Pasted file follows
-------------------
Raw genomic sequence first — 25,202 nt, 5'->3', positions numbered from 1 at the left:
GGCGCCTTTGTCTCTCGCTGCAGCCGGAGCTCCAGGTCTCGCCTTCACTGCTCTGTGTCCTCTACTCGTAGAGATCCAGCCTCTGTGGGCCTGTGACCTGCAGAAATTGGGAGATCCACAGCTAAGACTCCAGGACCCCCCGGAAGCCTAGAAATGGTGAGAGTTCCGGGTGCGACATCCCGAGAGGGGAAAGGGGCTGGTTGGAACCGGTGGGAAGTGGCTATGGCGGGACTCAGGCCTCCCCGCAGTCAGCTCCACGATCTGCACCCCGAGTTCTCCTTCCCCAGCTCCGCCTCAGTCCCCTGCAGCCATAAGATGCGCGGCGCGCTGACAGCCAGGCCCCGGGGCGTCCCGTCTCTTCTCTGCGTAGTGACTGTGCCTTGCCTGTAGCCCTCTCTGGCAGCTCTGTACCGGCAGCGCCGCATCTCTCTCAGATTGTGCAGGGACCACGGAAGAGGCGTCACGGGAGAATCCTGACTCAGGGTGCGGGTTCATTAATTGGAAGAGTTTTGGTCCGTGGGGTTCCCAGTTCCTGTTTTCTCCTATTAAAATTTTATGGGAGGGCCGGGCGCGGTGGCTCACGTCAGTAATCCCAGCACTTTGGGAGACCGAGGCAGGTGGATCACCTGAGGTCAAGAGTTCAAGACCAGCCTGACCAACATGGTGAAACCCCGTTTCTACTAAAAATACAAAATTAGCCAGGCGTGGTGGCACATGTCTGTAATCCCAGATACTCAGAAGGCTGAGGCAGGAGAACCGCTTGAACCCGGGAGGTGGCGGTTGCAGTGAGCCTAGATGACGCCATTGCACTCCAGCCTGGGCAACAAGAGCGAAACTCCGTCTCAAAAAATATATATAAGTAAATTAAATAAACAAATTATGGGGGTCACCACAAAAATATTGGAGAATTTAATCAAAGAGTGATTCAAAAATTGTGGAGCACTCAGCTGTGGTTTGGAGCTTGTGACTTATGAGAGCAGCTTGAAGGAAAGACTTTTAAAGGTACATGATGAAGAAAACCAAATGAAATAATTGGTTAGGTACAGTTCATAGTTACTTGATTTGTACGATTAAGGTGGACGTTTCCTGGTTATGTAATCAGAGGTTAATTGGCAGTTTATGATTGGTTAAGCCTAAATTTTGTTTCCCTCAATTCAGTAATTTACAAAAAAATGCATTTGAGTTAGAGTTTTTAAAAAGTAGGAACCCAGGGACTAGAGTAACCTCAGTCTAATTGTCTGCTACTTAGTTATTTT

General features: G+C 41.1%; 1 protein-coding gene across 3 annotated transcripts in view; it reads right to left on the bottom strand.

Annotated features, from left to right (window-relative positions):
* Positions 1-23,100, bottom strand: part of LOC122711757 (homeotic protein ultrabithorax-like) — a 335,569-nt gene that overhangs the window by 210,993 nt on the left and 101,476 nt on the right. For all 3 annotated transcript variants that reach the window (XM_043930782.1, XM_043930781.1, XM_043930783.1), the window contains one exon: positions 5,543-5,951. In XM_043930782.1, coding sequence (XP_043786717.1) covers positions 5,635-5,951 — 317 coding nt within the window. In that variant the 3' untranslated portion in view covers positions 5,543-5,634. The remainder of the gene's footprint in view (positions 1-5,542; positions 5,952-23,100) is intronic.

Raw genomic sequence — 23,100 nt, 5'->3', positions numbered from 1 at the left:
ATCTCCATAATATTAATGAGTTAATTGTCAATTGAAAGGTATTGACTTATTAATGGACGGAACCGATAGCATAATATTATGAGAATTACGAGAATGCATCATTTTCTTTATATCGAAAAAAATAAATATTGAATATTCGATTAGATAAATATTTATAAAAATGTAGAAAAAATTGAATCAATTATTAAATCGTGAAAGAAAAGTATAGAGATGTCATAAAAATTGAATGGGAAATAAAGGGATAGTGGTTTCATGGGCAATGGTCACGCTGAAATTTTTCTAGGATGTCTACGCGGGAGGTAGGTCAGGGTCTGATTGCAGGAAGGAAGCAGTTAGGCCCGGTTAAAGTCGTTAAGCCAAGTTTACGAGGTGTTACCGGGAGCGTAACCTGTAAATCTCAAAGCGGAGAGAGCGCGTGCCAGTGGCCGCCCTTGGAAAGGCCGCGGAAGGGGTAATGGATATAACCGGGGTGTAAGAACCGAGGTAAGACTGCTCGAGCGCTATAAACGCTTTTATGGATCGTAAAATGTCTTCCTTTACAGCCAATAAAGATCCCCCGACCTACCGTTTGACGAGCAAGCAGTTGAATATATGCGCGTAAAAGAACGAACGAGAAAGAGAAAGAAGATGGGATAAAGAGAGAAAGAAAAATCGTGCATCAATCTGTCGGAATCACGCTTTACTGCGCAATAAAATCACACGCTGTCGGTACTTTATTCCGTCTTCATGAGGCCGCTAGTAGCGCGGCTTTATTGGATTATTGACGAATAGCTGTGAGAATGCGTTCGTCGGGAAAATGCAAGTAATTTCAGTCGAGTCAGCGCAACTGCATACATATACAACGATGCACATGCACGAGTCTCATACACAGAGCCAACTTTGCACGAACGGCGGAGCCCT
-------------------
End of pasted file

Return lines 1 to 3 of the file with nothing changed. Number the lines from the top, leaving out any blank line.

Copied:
Raw genomic sequence first — 25,202 nt, 5'->3', positions numbered from 1 at the left:
GGCGCCTTTGTCTCTCGCTGCAGCCGGAGCTCCAGGTCTCGCCTTCACTGCTCTGTGTCCTCTACTCGTAGAGATCCAGCCTCTGTGGGCCTGTGACCTGCAGAAATTGGGAGATCCACAGCTAAGACTCCAGGACCCCCCGGAAGCCTAGAAATGGTGAGAGTTCCGGGTGCGACATCCCGAGAGGGGAAAGGGGCTGGTTGGAACCGGTGGGAAGTGGCTATGGCGGGACTCAGGCCTCCCCGCAGTCAGCTCCACGATCTGCACCCCGAGTTCTCCTTCCCCAGCTCCGCCTCAGTCCCCTGCAGCCATAAGATGCGCGGCGCGCTGACAGCCAGGCCCCGGGGCGTCCCGTCTCTTCTCTGCGTAGTGACTGTGCCTTGCCTGTAGCCCTCTCTGGCAGCTCTGTACCGGCAGCGCCGCATCTCTCTCAGATTGTGCAGGGACCACGGAAGAGGCGTCACGGGAGAATCCTGACTCAGGGTGCGGGTTCATTAATTGGAAGAGTTTTGGTCCGTGGGGTTCCCAGTTCCTGTTTTCTCCTATTAAAATTTTATGGGAGGGCCGGGCGCGGTGGCTCACGTCAGTAATCCCAGCACTTTGGGAGACCGAGGCAGGTGGATCACCTGAGGTCAAGAGTTCAAGACCAGCCTGACCAACATGGTGAAACCCCGTTTCTACTAAAAATACAAAATTAGCCAGGCGTGGTGGCACATGTCTGTAATCCCAGATACTCAGAAGGCTGAGGCAGGAGAACCGCTTGAACCCGGGAGGTGGCGGTTGCAGTGAGCCTAGATGACGCCATTGCACTCCAGCCTGGGCAACAAGAGCGAAACTCCGTCTCAAAAAATATATATAAGTAAATTAAATAAACAAATTATGGGGGTCACCACAAAAATATTGGAGAATTTAATCAAAGAGTGATTCAAAAATTGTGGAGCACTCAGCTGTGGTTTGGAGCTTGTGACTTATGAGAGCAGCTTGAAGGAAAGACTTTTAAAGGTACATGATGAAGAAAACCAAATGAAATAATTGGTTAGGTACAGTTCATAGTTACTTGATTTGTACGATTAAGGTGGACGTTTCCTGGTTATGTAATCAGAGGTTAATTGGCAGTTTATGATTGGTTAAGCCTAAATTTTGTTTCCCTCAATTCAGTAATTTACAAAAAAATGCATTTGAGTTAGAGTTTTTAAAAAGTAGGAACCCAGGGACTAGAGTAACCTCAGTCTAATTGTCTGCTACTTAGTTATTTT

General features: G+C 41.1%; 1 protein-coding gene across 3 annotated transcripts in view; it reads right to left on the bottom strand.